So, one hundred thousand thank yous to all the presenters and facilitators for one hundred thousand programs these fifty years! It is impossible to name you all and the many themes that have been part of the fabric of the programming. You are a part of something we have seen and known and touched in our lives. Thank you! Thank you! Thank You!
“Creativity and spirituality are intimately connected. We speak of God as creating or bringing being out of nothingness. Our creative endeavor is the search for the apt expression of being. The poets tell us that art, music and poetry have to do with what is real, with expressing what is. The artist has a drive to plumb reality, to wrestle with its expression, to find a way to touch and reveal the inner nature of things. In the creative process one is challenged to become vulnerable, to express one’s true self, and thus to know God’s invitation to that self. Spirituality also has to do with the real, with touching what is real in the depth of my being and in the being of my experience, expressing it in the presence of others and therefore touching, connecting with, relating to others. I believe in doing this, we also touch, connect with, relate to the Other who is Being, who is God. So by nudging us, pushing us, attracting us to what is real, in ourselves and in life, God allures us into the very life of God’s own Self. Creativity in any form has the potential to lead us more deeply into God.” — Sister Mary C. Daly, RSM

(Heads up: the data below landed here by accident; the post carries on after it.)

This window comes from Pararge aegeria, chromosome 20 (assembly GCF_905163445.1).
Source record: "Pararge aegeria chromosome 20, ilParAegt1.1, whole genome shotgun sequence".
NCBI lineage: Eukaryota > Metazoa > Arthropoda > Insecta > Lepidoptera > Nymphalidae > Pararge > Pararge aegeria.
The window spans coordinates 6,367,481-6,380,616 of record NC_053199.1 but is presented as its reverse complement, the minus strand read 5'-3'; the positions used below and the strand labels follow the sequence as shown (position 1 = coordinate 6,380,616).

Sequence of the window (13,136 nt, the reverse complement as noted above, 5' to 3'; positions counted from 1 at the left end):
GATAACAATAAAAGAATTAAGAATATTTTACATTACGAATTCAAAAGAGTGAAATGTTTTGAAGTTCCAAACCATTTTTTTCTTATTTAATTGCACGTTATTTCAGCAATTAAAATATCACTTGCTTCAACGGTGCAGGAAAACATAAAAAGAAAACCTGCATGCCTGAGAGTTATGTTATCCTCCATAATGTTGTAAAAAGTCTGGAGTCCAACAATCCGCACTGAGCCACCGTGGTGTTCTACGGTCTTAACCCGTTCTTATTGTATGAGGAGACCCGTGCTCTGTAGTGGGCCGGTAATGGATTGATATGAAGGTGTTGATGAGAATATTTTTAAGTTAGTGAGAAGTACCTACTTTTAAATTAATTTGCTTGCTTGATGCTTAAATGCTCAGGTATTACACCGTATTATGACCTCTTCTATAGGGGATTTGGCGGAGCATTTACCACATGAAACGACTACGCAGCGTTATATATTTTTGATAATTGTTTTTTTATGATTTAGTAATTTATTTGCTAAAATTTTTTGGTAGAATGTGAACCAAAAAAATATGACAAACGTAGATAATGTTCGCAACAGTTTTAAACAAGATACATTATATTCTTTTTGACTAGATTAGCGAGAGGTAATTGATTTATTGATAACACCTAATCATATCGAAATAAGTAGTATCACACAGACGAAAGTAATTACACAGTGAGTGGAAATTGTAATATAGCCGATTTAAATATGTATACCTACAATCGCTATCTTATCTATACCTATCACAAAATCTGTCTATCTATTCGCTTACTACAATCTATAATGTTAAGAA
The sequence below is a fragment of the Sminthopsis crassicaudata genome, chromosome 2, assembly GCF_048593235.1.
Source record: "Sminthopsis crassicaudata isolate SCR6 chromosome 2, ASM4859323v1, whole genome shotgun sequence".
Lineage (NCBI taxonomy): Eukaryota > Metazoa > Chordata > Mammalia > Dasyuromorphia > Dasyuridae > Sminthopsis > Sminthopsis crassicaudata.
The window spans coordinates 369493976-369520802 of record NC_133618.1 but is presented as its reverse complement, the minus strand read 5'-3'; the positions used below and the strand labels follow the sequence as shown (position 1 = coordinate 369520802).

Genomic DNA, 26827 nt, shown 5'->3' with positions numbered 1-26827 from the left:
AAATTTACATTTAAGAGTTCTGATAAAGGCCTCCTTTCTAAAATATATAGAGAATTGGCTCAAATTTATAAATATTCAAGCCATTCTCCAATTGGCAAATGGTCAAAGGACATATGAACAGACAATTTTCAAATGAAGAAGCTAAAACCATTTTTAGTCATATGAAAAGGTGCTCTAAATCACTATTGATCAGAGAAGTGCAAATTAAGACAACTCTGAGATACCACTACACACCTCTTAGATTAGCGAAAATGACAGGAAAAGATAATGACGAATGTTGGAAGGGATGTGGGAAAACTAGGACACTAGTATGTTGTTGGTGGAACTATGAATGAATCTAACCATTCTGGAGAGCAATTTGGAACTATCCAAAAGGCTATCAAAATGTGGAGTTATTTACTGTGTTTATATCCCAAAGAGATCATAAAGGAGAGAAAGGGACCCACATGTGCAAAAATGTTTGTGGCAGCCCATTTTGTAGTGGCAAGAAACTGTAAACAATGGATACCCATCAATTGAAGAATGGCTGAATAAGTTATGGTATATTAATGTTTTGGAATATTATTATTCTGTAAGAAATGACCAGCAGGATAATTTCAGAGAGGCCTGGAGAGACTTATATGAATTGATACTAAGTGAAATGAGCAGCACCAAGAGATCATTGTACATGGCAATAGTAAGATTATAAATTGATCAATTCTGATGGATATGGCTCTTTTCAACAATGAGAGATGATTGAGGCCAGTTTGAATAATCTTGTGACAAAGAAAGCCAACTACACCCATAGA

Janet Weber and Sister Mary Daly created and facilitated a great many programs in the “Shalom Creativity Series: On Spirituality and the Arts” that have inspired and continued nearly 20 years of Spirituality and the Arts programming offered to the present day by program presenters.